Like the universe’s most powerful lighthouses, pulsars shine beams of radio waves and other radiation for trillions of miles. As these highly magnetized neutron stars rapidly rotate, a pair of beams sweeps by, appearing as flashes or pulses in telescopes on Earth.
Monitoring simultaneously in X-rays and radio waves, the team revealed that this pulsar exhibits the same behaviour, but in reverse, when observed at X-ray wavelengths. This is the first time that a switching X-ray emission has been detected from a pulsar. Flipping between these two extreme states — one dominated by X-ray pulses, the other by a highly organized pattern of radio pulses — “was very surprising,” says Rankin. “As well as brightening in the X-rays we discovered that the X-ray emission also shows pulses, something not seen when the radio emission is bright,” said Rankin, who spearheaded the radio observations. “This was completely unexpected.”
No current model of pulsars is able to explain this switching behavior. All theories to date suggest that X-ray emissions would follow radio emissions. Instead, the new observations show the opposite. “The basic physics of a pulsar have never been solved,” Rankin says. Instead of narrowing down the possible mechanisms suggested by theory, however, the results of the team’s observing campaign challenge all existing models for pulsar emission. Few astronomical objects are as baffling as pulsars, and despite nearly fifty years of study, they continue to defy theorists’ best efforts.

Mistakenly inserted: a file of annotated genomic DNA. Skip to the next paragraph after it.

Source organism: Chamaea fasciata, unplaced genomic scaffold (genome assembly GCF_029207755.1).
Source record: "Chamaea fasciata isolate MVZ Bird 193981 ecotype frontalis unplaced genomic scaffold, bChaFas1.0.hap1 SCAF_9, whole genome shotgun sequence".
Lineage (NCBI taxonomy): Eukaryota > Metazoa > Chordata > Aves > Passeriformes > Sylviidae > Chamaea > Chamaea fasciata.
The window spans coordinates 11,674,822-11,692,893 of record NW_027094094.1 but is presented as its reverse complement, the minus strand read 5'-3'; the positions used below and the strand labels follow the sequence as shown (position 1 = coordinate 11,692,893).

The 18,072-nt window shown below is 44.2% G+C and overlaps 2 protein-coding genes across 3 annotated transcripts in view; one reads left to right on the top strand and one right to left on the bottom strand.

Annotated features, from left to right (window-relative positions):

One of the two most obvious choices for an electromagnetic beacon would be a pulsing signal with a fixed repetition rate. A fixed pulse rate would optimize a receiving civilization's possibility of finding the beacon through the use of adaptive techniques requiring minimal a priori knowledge or assumptions. In situations with moderate signal-to-noise ratios (SNR), the signal would be noticable even without advanced receiving techniques. In these cases, the fixed repetition rate would serve to call attention to the pulse sequence and possibly even suggest artificiality. It would be left to the receiving society to aim some directive antenna in the direction of the signal source in order to maximize SNR, either as part of an intentional search or accidentally.
In fact, this is exactly what happened in 1967 when Cambridge University radio astronomers Ms. Jocelyn Bell and Dr. (now Professor) Antony Hewish discovered first one, and then a second regular pulsing source in two widely-separated parts of the sky. Since no pulsing signal sources other than terrestrial man-made ones had ever been seen before, a strong possibility of ETI-origin was suspected. The scientists decided that, if this proved to be correct, they could not make a public announcement without checking with higher authorities. There was even some discussion about whether it might not be in the best interests of mankind to destroy the evidence and forget it!
There was even some discussion about whether it might not be in the best interests of mankind to destroy the evidence and forget it!